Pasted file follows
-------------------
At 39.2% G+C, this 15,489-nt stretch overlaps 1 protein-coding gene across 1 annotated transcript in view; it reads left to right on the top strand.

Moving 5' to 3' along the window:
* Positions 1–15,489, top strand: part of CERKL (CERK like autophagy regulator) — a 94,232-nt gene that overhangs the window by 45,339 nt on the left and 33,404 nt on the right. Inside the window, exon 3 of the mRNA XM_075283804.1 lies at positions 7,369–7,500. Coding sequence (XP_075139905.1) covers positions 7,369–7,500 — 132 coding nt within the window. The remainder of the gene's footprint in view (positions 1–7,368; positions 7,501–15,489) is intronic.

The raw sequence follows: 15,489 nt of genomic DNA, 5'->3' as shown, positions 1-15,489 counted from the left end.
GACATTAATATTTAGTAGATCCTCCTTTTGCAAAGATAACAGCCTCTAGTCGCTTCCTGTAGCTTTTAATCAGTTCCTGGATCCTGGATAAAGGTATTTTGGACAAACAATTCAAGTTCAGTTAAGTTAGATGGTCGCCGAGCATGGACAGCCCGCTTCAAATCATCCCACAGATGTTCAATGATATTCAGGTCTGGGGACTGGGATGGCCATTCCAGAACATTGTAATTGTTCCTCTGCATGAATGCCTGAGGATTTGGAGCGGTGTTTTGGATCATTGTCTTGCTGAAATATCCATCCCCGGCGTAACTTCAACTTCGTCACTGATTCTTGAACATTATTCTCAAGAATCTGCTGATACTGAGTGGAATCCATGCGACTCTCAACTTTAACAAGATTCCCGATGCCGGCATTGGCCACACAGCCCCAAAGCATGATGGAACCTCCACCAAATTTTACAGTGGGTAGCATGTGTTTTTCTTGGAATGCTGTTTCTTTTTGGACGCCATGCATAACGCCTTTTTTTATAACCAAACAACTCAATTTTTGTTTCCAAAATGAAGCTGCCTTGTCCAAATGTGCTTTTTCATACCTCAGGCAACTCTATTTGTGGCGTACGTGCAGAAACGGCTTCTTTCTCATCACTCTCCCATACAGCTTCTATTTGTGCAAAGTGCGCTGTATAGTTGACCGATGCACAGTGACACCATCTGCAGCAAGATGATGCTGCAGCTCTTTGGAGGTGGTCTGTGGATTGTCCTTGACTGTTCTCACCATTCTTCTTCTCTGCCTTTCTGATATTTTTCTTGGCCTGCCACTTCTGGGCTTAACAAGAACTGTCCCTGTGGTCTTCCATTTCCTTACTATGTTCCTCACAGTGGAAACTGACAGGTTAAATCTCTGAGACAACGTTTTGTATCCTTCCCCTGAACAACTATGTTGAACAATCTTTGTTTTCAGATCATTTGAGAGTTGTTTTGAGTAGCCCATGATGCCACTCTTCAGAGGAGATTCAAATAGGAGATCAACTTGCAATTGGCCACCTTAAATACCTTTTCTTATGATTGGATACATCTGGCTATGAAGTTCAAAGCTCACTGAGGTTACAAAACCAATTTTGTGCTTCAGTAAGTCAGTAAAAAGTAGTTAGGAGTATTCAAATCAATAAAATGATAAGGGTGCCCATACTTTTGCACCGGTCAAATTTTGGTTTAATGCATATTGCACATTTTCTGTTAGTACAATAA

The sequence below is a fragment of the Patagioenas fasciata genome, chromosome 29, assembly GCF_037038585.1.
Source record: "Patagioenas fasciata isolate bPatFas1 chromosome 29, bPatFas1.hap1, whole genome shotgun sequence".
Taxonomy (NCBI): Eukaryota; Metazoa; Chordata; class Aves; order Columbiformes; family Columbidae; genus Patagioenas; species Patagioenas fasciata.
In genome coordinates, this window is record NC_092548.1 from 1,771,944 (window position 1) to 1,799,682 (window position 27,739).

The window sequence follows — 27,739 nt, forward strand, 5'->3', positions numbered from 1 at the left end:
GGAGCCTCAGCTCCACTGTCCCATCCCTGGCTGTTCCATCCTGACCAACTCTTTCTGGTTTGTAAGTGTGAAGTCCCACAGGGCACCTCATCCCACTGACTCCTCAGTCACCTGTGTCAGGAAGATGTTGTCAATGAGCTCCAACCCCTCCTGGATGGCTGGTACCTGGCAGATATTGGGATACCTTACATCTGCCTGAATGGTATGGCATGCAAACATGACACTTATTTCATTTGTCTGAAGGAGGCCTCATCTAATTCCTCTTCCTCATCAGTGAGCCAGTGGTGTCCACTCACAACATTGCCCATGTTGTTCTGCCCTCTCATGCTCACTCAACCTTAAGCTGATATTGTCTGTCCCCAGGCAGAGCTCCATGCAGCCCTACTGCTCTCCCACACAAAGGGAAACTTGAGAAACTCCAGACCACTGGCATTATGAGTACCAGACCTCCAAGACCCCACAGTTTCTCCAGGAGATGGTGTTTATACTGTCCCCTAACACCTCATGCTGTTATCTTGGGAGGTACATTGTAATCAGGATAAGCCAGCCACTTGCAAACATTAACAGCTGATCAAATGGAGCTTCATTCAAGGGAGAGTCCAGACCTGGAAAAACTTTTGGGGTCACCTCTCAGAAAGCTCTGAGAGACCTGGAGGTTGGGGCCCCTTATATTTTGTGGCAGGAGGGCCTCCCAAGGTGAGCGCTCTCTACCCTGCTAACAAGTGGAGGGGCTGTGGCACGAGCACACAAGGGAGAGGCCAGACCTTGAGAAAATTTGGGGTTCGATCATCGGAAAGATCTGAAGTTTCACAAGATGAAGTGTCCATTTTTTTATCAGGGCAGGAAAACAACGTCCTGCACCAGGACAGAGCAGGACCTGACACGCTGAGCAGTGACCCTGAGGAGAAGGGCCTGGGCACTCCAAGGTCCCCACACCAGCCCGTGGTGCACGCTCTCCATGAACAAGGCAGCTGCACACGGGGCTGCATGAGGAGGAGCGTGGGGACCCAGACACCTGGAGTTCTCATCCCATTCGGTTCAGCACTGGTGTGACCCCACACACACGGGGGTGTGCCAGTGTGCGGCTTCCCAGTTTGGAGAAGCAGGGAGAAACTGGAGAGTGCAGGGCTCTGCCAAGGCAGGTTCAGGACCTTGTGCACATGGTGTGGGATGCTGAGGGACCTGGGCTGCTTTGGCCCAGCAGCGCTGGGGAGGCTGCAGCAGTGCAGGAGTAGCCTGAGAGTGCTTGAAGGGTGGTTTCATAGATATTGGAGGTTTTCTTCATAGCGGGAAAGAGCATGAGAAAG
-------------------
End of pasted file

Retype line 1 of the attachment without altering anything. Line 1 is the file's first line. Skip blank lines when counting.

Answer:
At 39.2% G+C, this 15,489-nt stretch overlaps 1 protein-coding gene across 1 annotated transcript in view; it reads left to right on the top strand.